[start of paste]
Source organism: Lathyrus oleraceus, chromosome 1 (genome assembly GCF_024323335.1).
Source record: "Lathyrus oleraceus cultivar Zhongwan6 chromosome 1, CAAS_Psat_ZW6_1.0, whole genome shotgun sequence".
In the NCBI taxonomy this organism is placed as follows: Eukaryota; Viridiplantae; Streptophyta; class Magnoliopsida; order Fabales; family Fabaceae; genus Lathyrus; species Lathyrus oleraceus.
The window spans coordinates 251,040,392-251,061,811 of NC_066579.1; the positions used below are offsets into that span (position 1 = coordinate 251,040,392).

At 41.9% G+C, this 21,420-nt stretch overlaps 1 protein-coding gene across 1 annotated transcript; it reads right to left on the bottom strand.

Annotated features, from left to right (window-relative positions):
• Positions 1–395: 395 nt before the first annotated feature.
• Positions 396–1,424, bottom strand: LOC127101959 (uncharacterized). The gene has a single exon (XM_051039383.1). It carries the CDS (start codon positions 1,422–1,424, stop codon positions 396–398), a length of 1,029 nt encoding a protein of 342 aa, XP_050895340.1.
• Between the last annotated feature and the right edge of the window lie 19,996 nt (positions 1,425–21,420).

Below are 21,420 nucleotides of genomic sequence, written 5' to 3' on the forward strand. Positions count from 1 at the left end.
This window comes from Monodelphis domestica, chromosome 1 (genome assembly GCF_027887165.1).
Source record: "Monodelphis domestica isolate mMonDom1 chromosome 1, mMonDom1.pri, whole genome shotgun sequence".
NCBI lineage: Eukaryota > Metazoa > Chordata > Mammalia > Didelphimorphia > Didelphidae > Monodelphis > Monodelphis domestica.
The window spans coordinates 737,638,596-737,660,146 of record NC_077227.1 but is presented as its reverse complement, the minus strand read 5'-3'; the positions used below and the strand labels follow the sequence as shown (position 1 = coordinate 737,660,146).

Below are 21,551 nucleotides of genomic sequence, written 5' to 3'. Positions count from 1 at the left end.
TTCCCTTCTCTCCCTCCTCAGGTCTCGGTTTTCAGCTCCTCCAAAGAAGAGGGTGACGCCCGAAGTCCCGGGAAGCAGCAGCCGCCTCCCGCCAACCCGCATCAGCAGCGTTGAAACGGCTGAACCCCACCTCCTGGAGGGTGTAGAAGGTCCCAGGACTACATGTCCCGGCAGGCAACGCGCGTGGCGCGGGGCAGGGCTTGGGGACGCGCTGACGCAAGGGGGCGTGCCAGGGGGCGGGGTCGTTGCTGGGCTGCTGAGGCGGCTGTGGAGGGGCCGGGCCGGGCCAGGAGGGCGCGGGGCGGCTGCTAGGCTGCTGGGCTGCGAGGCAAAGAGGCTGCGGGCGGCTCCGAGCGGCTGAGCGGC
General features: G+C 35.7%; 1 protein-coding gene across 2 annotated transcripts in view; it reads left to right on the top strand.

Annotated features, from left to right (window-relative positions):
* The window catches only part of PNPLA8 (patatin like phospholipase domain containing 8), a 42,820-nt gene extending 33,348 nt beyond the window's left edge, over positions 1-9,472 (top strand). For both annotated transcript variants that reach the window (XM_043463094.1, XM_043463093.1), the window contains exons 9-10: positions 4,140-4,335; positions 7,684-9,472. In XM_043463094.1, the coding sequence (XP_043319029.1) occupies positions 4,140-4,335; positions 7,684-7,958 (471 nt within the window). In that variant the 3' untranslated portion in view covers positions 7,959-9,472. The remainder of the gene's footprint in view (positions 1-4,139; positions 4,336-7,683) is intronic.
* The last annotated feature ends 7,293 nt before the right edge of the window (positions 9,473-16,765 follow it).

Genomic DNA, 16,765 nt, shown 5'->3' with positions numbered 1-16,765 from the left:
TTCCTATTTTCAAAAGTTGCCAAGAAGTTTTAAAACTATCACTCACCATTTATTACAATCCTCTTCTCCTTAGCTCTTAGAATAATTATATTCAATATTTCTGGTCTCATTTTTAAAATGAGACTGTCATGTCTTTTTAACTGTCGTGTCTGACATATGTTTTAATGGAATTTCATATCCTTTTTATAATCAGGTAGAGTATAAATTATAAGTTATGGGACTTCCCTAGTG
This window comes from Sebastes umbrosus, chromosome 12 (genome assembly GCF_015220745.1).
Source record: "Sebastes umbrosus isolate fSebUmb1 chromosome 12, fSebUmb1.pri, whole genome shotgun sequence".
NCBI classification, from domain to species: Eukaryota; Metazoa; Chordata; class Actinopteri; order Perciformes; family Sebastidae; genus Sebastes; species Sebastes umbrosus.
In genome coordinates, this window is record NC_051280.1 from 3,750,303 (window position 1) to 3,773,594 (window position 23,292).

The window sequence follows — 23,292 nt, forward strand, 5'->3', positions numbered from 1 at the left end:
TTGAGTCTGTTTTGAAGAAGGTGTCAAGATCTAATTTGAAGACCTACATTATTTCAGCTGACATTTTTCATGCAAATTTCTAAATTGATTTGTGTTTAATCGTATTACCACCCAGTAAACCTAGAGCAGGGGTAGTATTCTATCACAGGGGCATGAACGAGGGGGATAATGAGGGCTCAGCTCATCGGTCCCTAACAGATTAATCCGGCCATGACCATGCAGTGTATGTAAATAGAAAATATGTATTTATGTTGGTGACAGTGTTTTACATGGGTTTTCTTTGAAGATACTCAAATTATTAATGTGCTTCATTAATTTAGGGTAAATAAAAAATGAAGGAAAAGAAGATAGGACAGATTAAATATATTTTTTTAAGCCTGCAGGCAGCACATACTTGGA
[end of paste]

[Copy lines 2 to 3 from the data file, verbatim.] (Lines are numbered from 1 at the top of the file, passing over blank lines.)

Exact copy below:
Source record: "Lathyrus oleraceus cultivar Zhongwan6 chromosome 1, CAAS_Psat_ZW6_1.0, whole genome shotgun sequence".
In the NCBI taxonomy this organism is placed as follows: Eukaryota; Viridiplantae; Streptophyta; class Magnoliopsida; order Fabales; family Fabaceae; genus Lathyrus; species Lathyrus oleraceus.